(Bloomberg) -- North Korea appears to have resumed operations at its Yongbyon nuclear reactor that produces plutonium, a key material used to make nuclear weapons, the Wall Street Journal reported, citing a report by the U.N. atomic agency.
The move would create an additional foreign policy challenge for the Biden administration, whose nuclear envoy visited Seoul last week amid threats of a “security crisis” from Pyongyang. The Yongbyon reactor appeared to have been inactive from December 2018 until the beginning of July this year, the Journal cited the report as saying.
“Since early July, there have been indications, including the discharge of cooling water, consistent with the operation of the reactor,” according to the annual report by the International Atomic Energy Agency.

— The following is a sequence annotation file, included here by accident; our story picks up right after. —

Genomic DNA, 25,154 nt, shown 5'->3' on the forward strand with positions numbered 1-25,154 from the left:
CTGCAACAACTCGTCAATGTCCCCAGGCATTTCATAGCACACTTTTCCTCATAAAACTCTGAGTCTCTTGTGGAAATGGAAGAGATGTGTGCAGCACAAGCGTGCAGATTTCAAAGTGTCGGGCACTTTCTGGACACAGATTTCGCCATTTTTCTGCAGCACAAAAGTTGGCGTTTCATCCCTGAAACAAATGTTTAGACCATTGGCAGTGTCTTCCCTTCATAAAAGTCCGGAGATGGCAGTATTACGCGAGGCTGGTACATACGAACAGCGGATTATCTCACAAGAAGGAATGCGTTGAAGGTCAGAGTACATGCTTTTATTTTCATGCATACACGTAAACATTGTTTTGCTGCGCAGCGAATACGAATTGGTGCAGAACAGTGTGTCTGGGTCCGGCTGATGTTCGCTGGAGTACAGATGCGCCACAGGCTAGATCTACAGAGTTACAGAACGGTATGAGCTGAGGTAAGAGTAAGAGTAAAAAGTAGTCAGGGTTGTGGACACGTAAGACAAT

Yongbyon, located about 100 kilometers (60 miles) north of the capital, has been regarded as the crown jewel of North Korea’s nuclear weapons program. First constructed in 1979, its reactor supplied the plutonium and research facilities needed for North Korea to test its first atomic bomb in 2006.
Last Sunday, Sung Kim, the U.S. special representative for North Korea, said the U.S. has no hostile intent toward North Korea, and the ongoing U.S.-South Korea military exercises are routine and defensive.
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